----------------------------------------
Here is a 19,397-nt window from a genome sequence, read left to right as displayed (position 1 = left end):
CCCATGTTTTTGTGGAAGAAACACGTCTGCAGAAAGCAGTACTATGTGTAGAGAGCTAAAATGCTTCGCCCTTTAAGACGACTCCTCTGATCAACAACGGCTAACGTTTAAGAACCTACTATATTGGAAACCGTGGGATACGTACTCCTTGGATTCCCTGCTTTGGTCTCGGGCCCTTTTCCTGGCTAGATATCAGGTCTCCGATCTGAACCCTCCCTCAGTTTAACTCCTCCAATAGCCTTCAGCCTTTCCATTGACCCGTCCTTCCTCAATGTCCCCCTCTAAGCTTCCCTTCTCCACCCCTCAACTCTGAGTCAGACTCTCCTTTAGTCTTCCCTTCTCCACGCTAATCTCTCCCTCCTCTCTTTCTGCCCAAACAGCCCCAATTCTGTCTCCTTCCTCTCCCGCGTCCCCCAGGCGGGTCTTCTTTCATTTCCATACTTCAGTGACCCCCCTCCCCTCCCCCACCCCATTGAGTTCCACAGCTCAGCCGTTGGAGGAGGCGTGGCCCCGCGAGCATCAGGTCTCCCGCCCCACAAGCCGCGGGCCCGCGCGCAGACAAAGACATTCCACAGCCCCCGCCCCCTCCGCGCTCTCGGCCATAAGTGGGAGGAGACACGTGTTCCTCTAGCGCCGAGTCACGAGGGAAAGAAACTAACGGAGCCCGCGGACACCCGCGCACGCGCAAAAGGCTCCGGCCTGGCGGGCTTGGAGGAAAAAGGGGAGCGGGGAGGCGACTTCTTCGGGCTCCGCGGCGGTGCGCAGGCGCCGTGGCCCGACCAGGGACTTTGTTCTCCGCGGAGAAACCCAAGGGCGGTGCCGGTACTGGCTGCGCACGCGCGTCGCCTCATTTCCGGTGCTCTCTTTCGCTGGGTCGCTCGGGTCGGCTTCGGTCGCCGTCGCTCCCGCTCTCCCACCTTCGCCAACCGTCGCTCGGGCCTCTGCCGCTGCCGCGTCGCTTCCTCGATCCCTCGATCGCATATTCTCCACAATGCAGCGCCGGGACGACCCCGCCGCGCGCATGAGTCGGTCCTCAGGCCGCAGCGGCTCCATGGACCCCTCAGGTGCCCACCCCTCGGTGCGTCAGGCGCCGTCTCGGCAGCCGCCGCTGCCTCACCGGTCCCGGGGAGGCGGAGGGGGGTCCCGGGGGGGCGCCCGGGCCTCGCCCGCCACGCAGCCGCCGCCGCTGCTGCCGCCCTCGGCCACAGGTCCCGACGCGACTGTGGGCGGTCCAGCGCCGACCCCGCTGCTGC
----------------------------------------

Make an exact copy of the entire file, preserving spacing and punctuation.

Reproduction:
Here is a 19,397-nt window from a genome sequence, read left to right as displayed (position 1 = left end):
CCCATGTTTTTGTGGAAGAAACACGTCTGCAGAAAGCAGTACTATGTGTAGAGAGCTAAAATGCTTCGCCCTTTAAGACGACTCCTCTGATCAACAACGGCTAACGTTTAAGAACCTACTATATTGGAAACCGTGGGATACGTACTCCTTGGATTCCCTGCTTTGGTCTCGGGCCCTTTTCCTGGCTAGATATCAGGTCTCCGATCTGAACCCTCCCTCAGTTTAACTCCTCCAATAGCCTTCAGCCTTTCCATTGACCCGTCCTTCCTCAATGTCCCCCTCTAAGCTTCCCTTCTCCACCCCTCAACTCTGAGTCAGACTCTCCTTTAGTCTTCCCTTCTCCACGCTAATCTCTCCCTCCTCTCTTTCTGCCCAAACAGCCCCAATTCTGTCTCCTTCCTCTCCCGCGTCCCCCAGGCGGGTCTTCTTTCATTTCCATACTTCAGTGACCCCCCTCCCCTCCCCCACCCCATTGAGTTCCACAGCTCAGCCGTTGGAGGAGGCGTGGCCCCGCGAGCATCAGGTCTCCCGCCCCACAAGCCGCGGGCCCGCGCGCAGACAAAGACATTCCACAGCCCCCGCCCCCTCCGCGCTCTCGGCCATAAGTGGGAGGAGACACGTGTTCCTCTAGCGCCGAGTCACGAGGGAAAGAAACTAACGGAGCCCGCGGACACCCGCGCACGCGCAAAAGGCTCCGGCCTGGCGGGCTTGGAGGAAAAAGGGGAGCGGGGAGGCGACTTCTTCGGGCTCCGCGGCGGTGCGCAGGCGCCGTGGCCCGACCAGGGACTTTGTTCTCCGCGGAGAAACCCAAGGGCGGTGCCGGTACTGGCTGCGCACGCGCGTCGCCTCATTTCCGGTGCTCTCTTTCGCTGGGTCGCTCGGGTCGGCTTCGGTCGCCGTCGCTCCCGCTCTCCCACCTTCGCCAACCGTCGCTCGGGCCTCTGCCGCTGCCGCGTCGCTTCCTCGATCCCTCGATCGCATATTCTCCACAATGCAGCGCCGGGACGACCCCGCCGCGCGCATGAGTCGGTCCTCAGGCCGCAGCGGCTCCATGGACCCCTCAGGTGCCCACCCCTCGGTGCGTCAGGCGCCGTCTCGGCAGCCGCCGCTGCCTCACCGGTCCCGGGGAGGCGGAGGGGGGTCCCGGGGGGGCGCCCGGGCCTCGCCCGCCACGCAGCCGCCGCCGCTGCTGCCGCCCTCGGCCACAGGTCCCGACGCGACTGTGGGCGGTCCAGCGCCGACCCCGCTGCTGC